by Kenny Paul Clarkson

Kenny Paul Clarkson is the pen name of
Kenn Gividen, author of The Prayer of Hannah.

Contact Information:
Kenny Paul Clarkson
PO Box 2012
Columbus IN 47202 • 1-812-372-1663

Click on book cover to buy
Cool Water for the Thirsting Soul
(Vol 1)

This site contains a collection of fiction sketches for your enjoyment.

Saturday, October 09, 2004

by Kenny Paul Clarkson


There was a jilt.

Jan instinctively grabbed his drink but let the peanuts fall. There was nothing to see outside but a flashing red light on the end of the wing — and the occasional burst of lightening.

Strange, he thought, seeing lightening glow in the clouds below.

He crossed his feet, rested his head and closed his eyes. Tight.

A toddler was crying in the back of the plane. A man across the aisle complained. That bothered Jan. Doesn’t that guy remember being a kid? The thought angered him, but his stoic expression revealed nothing.

Another jolt.

This time his drink dumped on his lap. A tiny napkin, replete with the airline logo printed neatly on the corner, dabbed his trousers. It wasn’t that much; no big deal, he thought.

The plane careened downward; the lights blinked off, then on. A murmur rumbled through the cabin. Jan cast a glance at the poker-faced stewardess buckled in the front seat. There was no sign of concern. She was trained well, he thought. He laid his head back again. The plane corrected itself.

"You know, they really need to fix these pot holes." Jan opened his eyes to see a fifty-something-year-old passenger smiling in the seat to his right.

"Yes they do," he returned her smile.

The guy across the aisle — an extraordinarily large man in an oversized blue shirt — offered his opinion. Jan pitied the passenger to the man’s left.

The airliner lifted again; dropped. It shuddered relentlessly through the night sky. At least three other little ones added their voices to a chorus of whining and crying. Jan cast another glimpse at the wing, wondering what held it aloft at 33,000 feet. 60 degrees below zero up here, he thought. He couldn’t help but consider the worst. What would it be like …

"I’m heading home to see my grandchildren," she smiled again, undaunted by the raging weather front. "You have any children?"

"Three." He nodded. Their faces emerged in his mind. Angela, Katie and the Bear.

"I bet they’re cute." She was still smiling.

"Yeah," he turned his head to show her his compassionate grin. "They look like their mom."

Lydia was thirty-three now. They had been married thirteen years. Hard to believe.

The plane dove. Straight down, it seemed. Jan’s body was forced hard against his seat. The fuselage tumbled helplessly; caught in the merciless grip of nature’s wrath. He tightly grasped the armrests, clinching the hand of the woman to his right. One last glimpse of the stewardess; her head bowed, eyes closed; her face tense with fear. The lights went out. The blackness was permeated with the haunting sound of two hundred human voices crying out from the pain of terror. It was deafening.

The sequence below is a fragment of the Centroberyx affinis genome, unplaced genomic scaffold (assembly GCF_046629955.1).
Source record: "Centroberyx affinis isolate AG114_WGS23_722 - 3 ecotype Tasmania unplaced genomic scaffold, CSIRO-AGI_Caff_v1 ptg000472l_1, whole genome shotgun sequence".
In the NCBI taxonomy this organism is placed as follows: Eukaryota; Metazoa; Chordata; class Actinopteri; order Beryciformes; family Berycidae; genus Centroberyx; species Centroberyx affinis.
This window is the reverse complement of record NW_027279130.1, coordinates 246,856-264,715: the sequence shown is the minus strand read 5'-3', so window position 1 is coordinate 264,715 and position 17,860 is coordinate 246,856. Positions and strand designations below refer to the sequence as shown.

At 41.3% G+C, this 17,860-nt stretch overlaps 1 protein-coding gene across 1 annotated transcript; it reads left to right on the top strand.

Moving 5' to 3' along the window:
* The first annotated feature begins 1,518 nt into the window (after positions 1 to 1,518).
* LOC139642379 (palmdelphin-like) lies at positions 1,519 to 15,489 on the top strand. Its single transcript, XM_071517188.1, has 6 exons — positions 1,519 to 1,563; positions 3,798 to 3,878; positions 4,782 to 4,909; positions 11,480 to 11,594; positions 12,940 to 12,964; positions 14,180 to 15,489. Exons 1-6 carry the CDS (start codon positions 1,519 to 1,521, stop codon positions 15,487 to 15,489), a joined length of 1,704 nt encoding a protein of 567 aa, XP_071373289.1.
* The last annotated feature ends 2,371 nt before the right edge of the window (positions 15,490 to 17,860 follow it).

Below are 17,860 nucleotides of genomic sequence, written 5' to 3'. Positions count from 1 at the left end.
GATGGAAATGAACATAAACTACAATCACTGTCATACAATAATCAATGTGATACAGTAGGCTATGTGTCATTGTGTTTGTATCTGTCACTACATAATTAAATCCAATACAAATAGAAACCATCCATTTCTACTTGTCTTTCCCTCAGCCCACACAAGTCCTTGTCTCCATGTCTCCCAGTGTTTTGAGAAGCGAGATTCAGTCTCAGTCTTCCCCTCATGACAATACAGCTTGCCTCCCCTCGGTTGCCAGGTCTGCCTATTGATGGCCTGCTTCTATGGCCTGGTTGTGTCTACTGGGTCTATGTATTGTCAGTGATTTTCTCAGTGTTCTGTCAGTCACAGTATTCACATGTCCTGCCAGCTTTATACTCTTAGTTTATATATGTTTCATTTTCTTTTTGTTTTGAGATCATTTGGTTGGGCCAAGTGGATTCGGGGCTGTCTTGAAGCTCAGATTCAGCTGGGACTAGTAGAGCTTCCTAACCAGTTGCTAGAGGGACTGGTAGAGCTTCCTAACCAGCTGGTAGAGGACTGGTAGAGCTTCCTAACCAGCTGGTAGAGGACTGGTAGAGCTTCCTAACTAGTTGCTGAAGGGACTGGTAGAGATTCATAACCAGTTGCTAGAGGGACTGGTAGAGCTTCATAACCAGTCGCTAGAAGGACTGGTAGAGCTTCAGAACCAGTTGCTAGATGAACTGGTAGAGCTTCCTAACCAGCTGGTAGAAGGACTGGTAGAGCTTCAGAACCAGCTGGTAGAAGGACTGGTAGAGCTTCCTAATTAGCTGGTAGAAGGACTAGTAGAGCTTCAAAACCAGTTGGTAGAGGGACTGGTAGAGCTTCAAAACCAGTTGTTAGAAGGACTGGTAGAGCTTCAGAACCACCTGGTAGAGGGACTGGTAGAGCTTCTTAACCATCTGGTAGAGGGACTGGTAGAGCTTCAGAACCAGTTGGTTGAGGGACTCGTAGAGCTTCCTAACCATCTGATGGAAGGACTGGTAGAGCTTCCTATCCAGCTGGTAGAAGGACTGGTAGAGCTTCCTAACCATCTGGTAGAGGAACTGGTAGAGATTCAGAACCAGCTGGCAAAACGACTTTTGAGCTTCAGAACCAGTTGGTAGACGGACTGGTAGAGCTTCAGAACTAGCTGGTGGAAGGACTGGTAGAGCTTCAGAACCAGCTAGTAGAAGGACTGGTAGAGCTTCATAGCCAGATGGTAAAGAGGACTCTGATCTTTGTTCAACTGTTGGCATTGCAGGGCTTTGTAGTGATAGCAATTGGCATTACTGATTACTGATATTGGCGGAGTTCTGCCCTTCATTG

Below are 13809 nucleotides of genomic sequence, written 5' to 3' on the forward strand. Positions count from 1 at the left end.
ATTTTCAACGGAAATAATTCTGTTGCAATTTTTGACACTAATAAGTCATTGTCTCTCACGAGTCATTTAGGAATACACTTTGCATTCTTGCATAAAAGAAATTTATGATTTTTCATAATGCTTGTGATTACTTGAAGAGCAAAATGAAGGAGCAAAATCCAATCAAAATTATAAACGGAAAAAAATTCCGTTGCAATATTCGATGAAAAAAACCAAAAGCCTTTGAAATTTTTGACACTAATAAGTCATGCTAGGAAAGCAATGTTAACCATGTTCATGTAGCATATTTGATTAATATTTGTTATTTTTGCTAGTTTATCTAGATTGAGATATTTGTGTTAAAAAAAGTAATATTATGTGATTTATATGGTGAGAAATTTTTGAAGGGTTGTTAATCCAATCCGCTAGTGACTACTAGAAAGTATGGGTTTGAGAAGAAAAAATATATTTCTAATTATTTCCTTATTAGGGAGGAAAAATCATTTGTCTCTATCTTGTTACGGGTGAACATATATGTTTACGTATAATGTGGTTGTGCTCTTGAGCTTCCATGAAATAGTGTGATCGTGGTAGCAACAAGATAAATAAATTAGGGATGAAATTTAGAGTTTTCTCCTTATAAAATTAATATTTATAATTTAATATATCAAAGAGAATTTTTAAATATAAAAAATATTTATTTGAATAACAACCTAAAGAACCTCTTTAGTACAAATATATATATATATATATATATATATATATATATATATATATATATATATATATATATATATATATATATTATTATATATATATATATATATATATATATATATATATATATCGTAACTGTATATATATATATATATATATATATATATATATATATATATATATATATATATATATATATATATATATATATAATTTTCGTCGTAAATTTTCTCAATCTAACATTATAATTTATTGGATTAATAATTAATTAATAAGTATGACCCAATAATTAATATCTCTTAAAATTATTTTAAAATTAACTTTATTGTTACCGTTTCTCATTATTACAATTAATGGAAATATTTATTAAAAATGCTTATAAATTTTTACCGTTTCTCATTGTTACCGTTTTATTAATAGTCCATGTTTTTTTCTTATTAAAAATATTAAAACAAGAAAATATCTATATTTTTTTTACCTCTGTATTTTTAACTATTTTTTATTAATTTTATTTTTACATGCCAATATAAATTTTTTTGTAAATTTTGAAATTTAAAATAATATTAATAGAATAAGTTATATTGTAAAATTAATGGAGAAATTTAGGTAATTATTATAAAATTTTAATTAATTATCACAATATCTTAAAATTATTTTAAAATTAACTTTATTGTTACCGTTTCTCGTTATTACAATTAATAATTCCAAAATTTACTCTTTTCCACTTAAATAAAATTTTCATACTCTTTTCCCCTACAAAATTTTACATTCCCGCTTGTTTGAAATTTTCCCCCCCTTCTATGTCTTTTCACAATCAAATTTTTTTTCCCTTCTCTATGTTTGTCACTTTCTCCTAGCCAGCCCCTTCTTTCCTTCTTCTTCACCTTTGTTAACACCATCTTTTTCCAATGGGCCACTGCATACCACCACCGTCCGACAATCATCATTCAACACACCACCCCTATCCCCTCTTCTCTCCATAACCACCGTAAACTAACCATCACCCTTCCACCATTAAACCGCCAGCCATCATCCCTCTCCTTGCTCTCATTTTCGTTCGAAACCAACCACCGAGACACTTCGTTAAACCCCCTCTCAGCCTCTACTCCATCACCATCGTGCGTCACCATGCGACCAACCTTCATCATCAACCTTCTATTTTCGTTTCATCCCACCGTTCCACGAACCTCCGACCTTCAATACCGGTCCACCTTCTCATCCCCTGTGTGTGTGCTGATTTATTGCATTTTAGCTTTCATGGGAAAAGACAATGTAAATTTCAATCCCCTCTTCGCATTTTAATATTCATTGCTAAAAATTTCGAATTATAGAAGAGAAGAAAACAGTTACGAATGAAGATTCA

His breath left him; torn from his being by the sheer thrust of the downward spiral; by fear itself. Memories escaped their hiding places deep in the recesses of his mind. The images raced before him; his childhood, the wedding, his first car, Angela’s first steps, Katie’s violin, the Bear dressed for football, Lydia on the porch swing. Her face. Her smile. He began to cry.

Two minutes to eternity.

The big man in the blue shirt had bullied his way to the luggage rack. Most were quietly talking to loved ones. Some were crying; others simply hugging. Jan politely pushed through the crowd, dodging a uniformed man toting a cart laden with suitcases. Paramedics were counseling an elderly woman in a wheel chair. The routine chaos of the terminal was muffled by the sound of the intercom announcing a flight delay. Jan pressed toward the exit where glass doors surrendered as he approached.

He took a deep breath, impervious to drizzle-soaked taxis jockeying for position. Shuttles and limos darted around pedestrians and a cop kept vigil as passengers hurried along under the canopy.

He flipped his cell phone and punched the speed dial with his thumb.

Three rings seemed like an eternity.

"Hey." He fought back a tear with the blink of his eyes, relishing the sound of Lydia’s voice.

"Hey," he finally answered. "Just wanted you to know I made it."

The silence on the phone said, "So what?" In ten years of business travel, Jan had never called upon arrival.

"Ok." Lydia’s voice betrayed a tone of worrisome inquiry.

"So how are the kids?" he asked.

Another moment of silence.


"Let me talk to them," he hugged the phone close.

"Which one?" she asked.

"All of ‘em."


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